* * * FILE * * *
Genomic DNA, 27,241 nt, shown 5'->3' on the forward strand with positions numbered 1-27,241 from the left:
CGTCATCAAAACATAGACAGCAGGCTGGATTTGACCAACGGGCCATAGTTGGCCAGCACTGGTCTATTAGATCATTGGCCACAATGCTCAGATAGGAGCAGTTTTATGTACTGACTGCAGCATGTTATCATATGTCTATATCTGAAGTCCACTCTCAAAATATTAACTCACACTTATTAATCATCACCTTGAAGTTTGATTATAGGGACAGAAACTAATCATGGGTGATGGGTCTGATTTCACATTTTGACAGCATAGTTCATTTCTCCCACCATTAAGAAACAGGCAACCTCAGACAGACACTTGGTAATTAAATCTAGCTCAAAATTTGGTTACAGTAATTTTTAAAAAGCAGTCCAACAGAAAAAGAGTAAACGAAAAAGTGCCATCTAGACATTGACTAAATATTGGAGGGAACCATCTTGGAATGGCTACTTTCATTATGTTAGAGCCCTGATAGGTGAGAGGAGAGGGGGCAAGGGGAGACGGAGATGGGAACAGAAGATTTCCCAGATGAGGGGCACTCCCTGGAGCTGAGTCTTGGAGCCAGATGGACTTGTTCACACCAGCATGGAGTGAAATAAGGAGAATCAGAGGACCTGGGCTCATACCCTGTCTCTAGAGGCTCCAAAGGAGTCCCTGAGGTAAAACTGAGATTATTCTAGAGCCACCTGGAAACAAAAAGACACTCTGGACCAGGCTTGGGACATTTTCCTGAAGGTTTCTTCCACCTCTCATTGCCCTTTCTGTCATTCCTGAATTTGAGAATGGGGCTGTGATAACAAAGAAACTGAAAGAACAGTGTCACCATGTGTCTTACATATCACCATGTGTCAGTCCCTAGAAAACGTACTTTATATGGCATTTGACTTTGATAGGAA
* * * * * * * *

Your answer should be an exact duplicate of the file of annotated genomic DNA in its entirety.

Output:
Genomic DNA, 27,241 nt, shown 5'->3' on the forward strand with positions numbered 1-27,241 from the left:
CGTCATCAAAACATAGACAGCAGGCTGGATTTGACCAACGGGCCATAGTTGGCCAGCACTGGTCTATTAGATCATTGGCCACAATGCTCAGATAGGAGCAGTTTTATGTACTGACTGCAGCATGTTATCATATGTCTATATCTGAAGTCCACTCTCAAAATATTAACTCACACTTATTAATCATCACCTTGAAGTTTGATTATAGGGACAGAAACTAATCATGGGTGATGGGTCTGATTTCACATTTTGACAGCATAGTTCATTTCTCCCACCATTAAGAAACAGGCAACCTCAGACAGACACTTGGTAATTAAATCTAGCTCAAAATTTGGTTACAGTAATTTTTAAAAAGCAGTCCAACAGAAAAAGAGTAAACGAAAAAGTGCCATCTAGACATTGACTAAATATTGGAGGGAACCATCTTGGAATGGCTACTTTCATTATGTTAGAGCCCTGATAGGTGAGAGGAGAGGGGGCAAGGGGAGACGGAGATGGGAACAGAAGATTTCCCAGATGAGGGGCACTCCCTGGAGCTGAGTCTTGGAGCCAGATGGACTTGTTCACACCAGCATGGAGTGAAATAAGGAGAATCAGAGGACCTGGGCTCATACCCTGTCTCTAGAGGCTCCAAAGGAGTCCCTGAGGTAAAACTGAGATTATTCTAGAGCCACCTGGAAACAAAAAGACACTCTGGACCAGGCTTGGGACATTTTCCTGAAGGTTTCTTCCACCTCTCATTGCCCTTTCTGTCATTCCTGAATTTGAGAATGGGGCTGTGATAACAAAGAAACTGAAAGAACAGTGTCACCATGTGTCTTACATATCACCATGTGTCAGTCCCTAGAAAACGTACTTTATATGGCATTTGACTTTGATAGGAA